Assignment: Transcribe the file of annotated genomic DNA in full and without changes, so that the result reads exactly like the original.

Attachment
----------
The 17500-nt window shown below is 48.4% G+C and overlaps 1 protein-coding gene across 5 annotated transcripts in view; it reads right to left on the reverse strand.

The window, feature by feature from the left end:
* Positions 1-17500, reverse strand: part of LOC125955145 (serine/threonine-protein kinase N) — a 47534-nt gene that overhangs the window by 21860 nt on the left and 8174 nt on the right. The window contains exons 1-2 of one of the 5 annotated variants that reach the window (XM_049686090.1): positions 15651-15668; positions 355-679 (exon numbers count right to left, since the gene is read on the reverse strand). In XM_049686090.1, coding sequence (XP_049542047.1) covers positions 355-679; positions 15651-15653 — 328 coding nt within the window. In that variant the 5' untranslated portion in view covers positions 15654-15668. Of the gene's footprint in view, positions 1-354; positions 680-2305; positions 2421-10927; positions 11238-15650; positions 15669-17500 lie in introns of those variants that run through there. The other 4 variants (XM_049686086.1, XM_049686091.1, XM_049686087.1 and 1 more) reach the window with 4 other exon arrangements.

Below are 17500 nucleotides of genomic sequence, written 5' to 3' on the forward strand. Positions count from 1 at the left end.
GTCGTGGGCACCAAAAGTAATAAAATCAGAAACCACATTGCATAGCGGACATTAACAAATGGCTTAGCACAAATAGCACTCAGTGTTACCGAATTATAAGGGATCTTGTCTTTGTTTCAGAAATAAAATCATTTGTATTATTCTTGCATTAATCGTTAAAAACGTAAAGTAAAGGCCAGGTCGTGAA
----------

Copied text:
The 17500-nt window shown below is 48.4% G+C and overlaps 1 protein-coding gene across 5 annotated transcripts in view; it reads right to left on the reverse strand.

The window, feature by feature from the left end:
* Positions 1-17500, reverse strand: part of LOC125955145 (serine/threonine-protein kinase N) — a 47534-nt gene that overhangs the window by 21860 nt on the left and 8174 nt on the right. The window contains exons 1-2 of one of the 5 annotated variants that reach the window (XM_049686090.1): positions 15651-15668; positions 355-679 (exon numbers count right to left, since the gene is read on the reverse strand). In XM_049686090.1, coding sequence (XP_049542047.1) covers positions 355-679; positions 15651-15653 — 328 coding nt within the window. In that variant the 5' untranslated portion in view covers positions 15654-15668. Of the gene's footprint in view, positions 1-354; positions 680-2305; positions 2421-10927; positions 11238-15650; positions 15669-17500 lie in introns of those variants that run through there. The other 4 variants (XM_049686086.1, XM_049686091.1, XM_049686087.1 and 1 more) reach the window with 4 other exon arrangements.

Below are 17500 nucleotides of genomic sequence, written 5' to 3' on the forward strand. Positions count from 1 at the left end.
GTCGTGGGCACCAAAAGTAATAAAATCAGAAACCACATTGCATAGCGGACATTAACAAATGGCTTAGCACAAATAGCACTCAGTGTTACCGAATTATAAGGGATCTTGTCTTTGTTTCAGAAATAAAATCATTTGTATTATTCTTGCATTAATCGTTAAAAACGTAAAGTAAAGGCCAGGTCGTGAA